Wednesday, February 10, 2016

Welcome Carolyn! Agroecology Postdoc

The UNH Agroecology Lab welcomes a new member to our group: Carolyn Lowry. Carolyn is here on a Postdoctoral Fellowship from the National Institute of Food and Agriculture, and will be studying how soil spatial heterogeneity and root foraging influence crop and weed competition.

Carolyn is originally from coastal New Jersey, and received her Bachelor’s in Biology at the University of Delaware, where her experience with undergraduate research sparked her desire to become a scientist. Carolyn’s interest in agroecology began while working at the Small Farm Unit at the Center for Environmental Farming Systems (CEFS) in North Carolina. The Small Farm Unit is an educational demonstration farm, where students, farmers, educators, and others can come to learn about sustainable agriculture principles and practices. At CEFS, Carolyn gained experience with common production practices used on an organic diverse vegetable farm, but became especially interested in reduced tillage practices, and developing strategies to make reduced tillage work for organic production systems.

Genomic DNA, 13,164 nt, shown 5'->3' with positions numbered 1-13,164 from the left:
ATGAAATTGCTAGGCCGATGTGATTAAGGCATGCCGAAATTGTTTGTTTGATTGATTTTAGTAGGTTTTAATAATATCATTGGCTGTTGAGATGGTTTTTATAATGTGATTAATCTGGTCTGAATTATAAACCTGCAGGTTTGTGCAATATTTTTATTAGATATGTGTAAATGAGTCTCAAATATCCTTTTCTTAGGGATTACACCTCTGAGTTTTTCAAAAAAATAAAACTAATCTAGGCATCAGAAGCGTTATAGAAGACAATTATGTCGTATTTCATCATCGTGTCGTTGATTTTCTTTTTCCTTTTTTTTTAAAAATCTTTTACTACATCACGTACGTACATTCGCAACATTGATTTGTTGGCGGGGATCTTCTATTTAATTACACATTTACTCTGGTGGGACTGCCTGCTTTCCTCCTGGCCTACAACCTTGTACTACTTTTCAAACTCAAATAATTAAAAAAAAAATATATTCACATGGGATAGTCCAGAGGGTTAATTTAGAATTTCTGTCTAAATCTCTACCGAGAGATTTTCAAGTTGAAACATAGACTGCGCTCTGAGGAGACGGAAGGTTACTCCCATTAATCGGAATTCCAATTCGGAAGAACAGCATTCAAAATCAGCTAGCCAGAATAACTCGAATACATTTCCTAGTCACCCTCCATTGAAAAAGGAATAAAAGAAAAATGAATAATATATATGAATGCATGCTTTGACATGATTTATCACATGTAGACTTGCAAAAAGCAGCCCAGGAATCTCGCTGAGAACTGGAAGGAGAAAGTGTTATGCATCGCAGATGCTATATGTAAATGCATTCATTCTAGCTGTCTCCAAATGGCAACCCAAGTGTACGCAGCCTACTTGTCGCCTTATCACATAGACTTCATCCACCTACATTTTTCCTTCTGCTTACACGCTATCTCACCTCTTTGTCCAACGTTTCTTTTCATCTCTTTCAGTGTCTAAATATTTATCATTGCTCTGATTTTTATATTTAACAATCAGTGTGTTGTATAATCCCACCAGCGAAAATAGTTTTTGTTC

Carolyn received her PhD in 2015 working with Daniel Brainard in the Sustainable Vegetable Systems Lab at Michigan State University. As part of the Brainard Lab, Carolyn’s research focused on strip-tillage, which is when tillage is confined to a narrow strip directly in-line with the future crop row, and the between row area is left undisturbed. Strip-tillage retains some of the benefits of no-till (e.g. improved infiltration and water holding capacity) while providing some of the benefits of tillage to the crop row (e.g. improved seedbed and incorporation of plant residues). Carolyn’s research examined strip-tillage effects on nitrogen cycling and weed competition in a cover-crop based organic system. Additionally, Carolyn examined using strip-intercropping of cereal rye and hairy vetch cover crops to improve N availability and crop productivity within an organic strip-tilled vegetable system.

When Carolyn is not working she enjoys being outdoors... including hiking, skiing, and running. However, Carolyn is most interested in traveling and experiencing new cultures and places. Her interest in travel has taken her on many unique and exciting adventures, from learning to scuba dive in the Galapagos Islands, all the way to standing on the very bridge where Archduke Ferdinand was assassinated in Sarajevo (the shot heard round the world that started the First World War). More recently, Carolyn spent six months conducting research in the state of Bihar, located in Eastern India on a USAID Borlaug Fellowship.

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